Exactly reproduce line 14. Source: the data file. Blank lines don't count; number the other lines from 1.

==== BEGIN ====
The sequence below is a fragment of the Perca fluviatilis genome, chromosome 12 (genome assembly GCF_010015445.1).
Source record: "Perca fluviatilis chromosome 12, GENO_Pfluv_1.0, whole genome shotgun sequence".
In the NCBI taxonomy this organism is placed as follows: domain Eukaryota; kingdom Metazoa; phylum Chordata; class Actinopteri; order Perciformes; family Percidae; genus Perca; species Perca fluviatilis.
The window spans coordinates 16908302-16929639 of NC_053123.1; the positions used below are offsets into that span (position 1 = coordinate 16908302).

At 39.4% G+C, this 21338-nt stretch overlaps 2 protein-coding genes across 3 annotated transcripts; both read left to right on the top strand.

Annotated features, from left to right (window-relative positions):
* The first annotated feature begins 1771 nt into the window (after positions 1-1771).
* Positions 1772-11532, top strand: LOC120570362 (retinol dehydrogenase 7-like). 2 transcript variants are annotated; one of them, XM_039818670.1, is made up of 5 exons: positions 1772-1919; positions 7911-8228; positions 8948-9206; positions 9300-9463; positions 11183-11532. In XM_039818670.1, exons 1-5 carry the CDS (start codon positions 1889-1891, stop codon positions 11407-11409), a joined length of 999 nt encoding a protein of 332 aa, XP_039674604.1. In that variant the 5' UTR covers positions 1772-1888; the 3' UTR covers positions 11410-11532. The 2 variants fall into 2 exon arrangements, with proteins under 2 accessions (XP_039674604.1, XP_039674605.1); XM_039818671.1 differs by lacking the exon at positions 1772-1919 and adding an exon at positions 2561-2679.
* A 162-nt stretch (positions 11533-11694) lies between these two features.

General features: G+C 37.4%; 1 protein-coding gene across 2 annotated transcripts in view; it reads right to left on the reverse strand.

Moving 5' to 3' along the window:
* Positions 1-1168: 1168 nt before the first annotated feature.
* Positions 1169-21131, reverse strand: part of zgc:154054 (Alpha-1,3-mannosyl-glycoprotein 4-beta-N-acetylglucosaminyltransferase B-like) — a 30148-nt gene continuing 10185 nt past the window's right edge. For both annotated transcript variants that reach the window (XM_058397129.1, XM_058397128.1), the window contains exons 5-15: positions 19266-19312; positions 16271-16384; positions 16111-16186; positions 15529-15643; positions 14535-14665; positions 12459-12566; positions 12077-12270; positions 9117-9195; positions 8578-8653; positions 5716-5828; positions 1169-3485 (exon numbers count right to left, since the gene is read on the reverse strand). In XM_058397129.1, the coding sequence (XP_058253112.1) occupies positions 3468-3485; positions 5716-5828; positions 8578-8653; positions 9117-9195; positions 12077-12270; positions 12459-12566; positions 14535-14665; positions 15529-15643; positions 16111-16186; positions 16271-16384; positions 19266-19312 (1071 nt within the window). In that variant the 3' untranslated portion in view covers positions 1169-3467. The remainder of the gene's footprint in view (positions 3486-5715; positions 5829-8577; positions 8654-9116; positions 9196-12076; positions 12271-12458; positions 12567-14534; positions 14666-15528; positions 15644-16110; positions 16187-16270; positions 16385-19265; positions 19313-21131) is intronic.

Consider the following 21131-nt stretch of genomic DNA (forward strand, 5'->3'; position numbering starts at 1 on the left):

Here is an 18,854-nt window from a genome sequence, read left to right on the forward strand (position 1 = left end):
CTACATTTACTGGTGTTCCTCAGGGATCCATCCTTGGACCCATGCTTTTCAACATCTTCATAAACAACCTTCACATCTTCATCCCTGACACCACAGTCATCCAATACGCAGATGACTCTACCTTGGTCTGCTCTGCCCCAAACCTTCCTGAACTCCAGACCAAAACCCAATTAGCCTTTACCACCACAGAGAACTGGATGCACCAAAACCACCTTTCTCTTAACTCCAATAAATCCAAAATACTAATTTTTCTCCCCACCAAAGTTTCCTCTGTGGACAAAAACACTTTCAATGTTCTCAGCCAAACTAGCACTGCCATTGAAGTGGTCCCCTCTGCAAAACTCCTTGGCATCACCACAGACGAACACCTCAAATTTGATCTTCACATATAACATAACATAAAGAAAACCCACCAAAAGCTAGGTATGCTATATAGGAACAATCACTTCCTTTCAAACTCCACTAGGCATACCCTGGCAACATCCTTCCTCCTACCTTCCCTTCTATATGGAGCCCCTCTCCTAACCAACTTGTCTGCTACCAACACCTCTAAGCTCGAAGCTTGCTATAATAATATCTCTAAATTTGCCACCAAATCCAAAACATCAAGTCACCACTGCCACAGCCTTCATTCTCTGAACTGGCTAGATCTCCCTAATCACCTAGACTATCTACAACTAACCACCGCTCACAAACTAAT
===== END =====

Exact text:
Consider the following 21131-nt stretch of genomic DNA (forward strand, 5'->3'; position numbering starts at 1 on the left):